The public attended one event this summer, a lecture on July 9 by Hartman Senior Fellow and best-selling author Micah Goodman, titled "Catch ’67: The Ideas Behind the Arguments That Tear Israel Apart." The talk is the Institute’s annual Edward Bronfman Memorial Lecture.
The largest summer program is the annual Community Leadership Program (CLP) , which the Institute has been running for decades. Among the more than 170 participants will be members of the Institute’s Board of Directors and fellows of the Avi Schaefer Foundation.
The title of this summer’s CLP program was, "1917, 1947, 1967: The Legacy of The Past and the Future of Modern Israel." From the program’s description:
On the 50th anniversary of the Six Day War, modern Israel is in search of its future. Looking forward needs us to re-engage with our past, to explore its meaning and consequences, and decide what we should embrace, what needs reinterpretation, and from what we should break free.
#HartmanSummer will address some of the most significant challenges and questions facing modern Israel, reimagining the claims of our past, and imagining the possibilities for our future.
CLP participants came from 13 US states and Canadian provinces, Israel, UK, Netherlands, Brazil, and Uruguay. The largest cohort is from Massachusetts. Two synagogues with close affiliations to the Institute, Temple Emanuel of Newton and Temple Beth Elohim of Wellesley, brought groups.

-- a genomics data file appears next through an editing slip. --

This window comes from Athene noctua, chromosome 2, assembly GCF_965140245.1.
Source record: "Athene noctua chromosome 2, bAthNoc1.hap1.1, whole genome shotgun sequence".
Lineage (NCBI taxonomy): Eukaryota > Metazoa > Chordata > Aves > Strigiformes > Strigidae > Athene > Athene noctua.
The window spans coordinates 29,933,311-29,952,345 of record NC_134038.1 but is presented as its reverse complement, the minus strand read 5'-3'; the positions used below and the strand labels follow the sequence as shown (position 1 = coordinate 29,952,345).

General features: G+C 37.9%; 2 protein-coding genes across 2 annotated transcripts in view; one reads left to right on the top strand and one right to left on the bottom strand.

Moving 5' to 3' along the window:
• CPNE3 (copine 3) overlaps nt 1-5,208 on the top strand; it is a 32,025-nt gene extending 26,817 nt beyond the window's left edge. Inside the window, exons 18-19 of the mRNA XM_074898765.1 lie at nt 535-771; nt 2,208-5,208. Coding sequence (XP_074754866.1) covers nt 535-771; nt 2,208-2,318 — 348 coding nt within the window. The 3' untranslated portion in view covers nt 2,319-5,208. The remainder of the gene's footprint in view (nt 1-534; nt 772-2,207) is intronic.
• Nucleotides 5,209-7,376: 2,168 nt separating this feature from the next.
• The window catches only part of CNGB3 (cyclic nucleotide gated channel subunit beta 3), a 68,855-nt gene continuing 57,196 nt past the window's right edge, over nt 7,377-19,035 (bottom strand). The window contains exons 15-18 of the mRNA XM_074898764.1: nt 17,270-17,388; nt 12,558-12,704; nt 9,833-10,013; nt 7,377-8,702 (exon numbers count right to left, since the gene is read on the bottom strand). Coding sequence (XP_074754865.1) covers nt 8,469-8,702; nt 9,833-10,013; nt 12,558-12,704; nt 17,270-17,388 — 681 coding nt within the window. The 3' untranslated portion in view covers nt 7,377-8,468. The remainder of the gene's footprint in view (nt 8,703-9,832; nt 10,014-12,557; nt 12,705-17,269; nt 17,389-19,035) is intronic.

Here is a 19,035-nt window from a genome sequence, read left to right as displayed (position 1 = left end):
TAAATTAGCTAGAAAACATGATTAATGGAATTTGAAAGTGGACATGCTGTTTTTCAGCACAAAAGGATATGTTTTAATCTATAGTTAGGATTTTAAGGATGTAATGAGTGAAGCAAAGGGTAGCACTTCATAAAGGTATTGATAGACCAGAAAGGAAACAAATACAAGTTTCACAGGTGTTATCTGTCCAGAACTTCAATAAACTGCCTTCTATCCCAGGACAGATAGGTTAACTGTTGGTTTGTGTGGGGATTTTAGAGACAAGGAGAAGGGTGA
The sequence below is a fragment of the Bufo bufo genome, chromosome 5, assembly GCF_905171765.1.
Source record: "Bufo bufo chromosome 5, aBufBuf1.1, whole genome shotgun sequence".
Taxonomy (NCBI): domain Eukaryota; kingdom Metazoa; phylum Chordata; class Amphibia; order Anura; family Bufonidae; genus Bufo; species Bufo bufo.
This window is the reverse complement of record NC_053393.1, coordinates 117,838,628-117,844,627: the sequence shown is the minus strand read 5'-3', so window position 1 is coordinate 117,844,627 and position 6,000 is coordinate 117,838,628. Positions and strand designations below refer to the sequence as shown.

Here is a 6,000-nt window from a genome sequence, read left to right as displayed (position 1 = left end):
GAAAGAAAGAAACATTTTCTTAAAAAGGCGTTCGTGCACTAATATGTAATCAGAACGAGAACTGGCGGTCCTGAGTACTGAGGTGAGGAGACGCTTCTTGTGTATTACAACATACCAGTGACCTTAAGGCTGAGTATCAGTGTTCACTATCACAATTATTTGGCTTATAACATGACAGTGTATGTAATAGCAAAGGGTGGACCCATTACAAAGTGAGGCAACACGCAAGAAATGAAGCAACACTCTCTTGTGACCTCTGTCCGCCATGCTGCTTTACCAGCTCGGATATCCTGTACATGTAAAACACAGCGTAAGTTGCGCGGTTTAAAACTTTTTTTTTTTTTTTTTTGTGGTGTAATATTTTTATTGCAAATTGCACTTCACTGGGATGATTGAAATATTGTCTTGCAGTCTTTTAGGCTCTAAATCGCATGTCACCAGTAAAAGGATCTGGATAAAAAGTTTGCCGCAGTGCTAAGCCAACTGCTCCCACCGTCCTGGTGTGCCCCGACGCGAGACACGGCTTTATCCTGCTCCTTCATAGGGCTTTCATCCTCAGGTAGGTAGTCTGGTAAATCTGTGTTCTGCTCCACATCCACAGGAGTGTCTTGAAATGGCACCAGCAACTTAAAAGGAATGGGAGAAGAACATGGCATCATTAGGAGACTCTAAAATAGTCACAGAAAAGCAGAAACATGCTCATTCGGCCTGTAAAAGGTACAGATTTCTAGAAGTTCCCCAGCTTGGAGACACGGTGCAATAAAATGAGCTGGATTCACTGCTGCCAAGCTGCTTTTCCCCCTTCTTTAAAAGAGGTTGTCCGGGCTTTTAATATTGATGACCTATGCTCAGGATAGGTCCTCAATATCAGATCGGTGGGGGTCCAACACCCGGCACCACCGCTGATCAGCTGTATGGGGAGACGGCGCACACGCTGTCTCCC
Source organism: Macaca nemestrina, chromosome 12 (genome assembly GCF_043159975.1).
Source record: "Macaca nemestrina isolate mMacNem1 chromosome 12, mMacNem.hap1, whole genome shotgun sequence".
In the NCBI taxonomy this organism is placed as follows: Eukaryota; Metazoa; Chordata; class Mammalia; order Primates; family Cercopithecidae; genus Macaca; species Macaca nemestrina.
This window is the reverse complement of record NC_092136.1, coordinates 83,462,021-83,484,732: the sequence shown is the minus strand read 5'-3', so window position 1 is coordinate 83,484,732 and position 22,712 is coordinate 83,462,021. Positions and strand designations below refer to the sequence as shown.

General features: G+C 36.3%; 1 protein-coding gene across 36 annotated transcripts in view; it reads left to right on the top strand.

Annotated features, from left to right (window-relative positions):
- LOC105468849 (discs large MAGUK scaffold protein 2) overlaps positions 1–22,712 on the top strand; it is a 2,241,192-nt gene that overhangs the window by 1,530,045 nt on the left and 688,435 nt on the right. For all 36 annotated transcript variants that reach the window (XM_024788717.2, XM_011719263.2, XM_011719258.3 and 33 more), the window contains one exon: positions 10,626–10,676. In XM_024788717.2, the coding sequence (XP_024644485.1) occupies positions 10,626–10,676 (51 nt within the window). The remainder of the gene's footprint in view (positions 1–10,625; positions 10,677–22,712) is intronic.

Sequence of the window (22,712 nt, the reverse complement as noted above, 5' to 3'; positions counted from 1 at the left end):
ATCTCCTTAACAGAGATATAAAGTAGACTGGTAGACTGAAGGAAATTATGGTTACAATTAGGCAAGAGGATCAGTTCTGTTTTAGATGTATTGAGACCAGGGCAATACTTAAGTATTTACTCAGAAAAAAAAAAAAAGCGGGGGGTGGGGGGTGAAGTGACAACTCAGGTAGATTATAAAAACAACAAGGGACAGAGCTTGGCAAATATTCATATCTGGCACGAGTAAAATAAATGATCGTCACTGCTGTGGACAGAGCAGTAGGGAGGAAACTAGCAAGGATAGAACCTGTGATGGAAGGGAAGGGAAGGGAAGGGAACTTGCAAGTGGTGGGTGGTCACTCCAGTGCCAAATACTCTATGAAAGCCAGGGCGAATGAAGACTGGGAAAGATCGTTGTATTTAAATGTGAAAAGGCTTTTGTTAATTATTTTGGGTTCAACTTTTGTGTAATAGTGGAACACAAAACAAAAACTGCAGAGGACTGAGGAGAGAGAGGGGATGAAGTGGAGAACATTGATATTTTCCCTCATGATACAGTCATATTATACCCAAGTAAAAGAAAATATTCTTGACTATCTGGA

In a first this year, the Avi Schaefer Fund of Santa Barbara, California, brought 11 Leadership Fellows to the Hartman Institute.
The more than 120 rabbis in the Rabbinic Torah Study Seminar and the 28 in the sixth cohort of the Rabbinic Leadership Initiative will focus their studies on the same theme as the lay leaders, as well as attending elective courses in a variety of topics. The rabbis are coming from 32 states and provinces, representing all regions of the US and Canada, as well as Israel, UK, Netherlands, Brazil, and Uruguay.
The Christian Leadership Initiative , run in conjunction as always with AJC, brought its 25 participants to their second and final session in Jerusalem. Their course, "Faith, War, and Peace," is the capstone of their 13-month program.
The Muslim Leadership Initiative brought its fifth cohort of emerging North American Muslim leaders to the Institute. Their course is titled, "Encountering Israel: Foundations of Peoplehood and Faith." More than 100 individuals have gone through the MLI program since it began in 2013.
The iEngage Project Summer Internship brought 13 North American university student leaders to the Institute for a six-week program in which they attend courses and work with Institute researchers on ongoing projects.
Among other first-time events, three students from Wheaton College, a Christian university in Illinois, studied at the Institute this summer, as part of their Student Ministries Partner program . After their time at Hartman, they will attend a program in Bethlehem in the Palestinian Authority.
Summer may be the busiest time of the year at the Institute, but it isn’t the only time that hundreds of individuals from North America and Europe will attend programs at our Jerusalem campus in 2017. Scores of individuals and groups have already been at the Institute this year.
The remainder of 2017 will feature visits by Jewish community groups from the San Francisco Bay Area, St. Louis, rabbinical students on their year-long programs in Israel, university Hillel directors and students, Christian seminary students, Catholic scholars, North American rabbis, and Muslim leaders.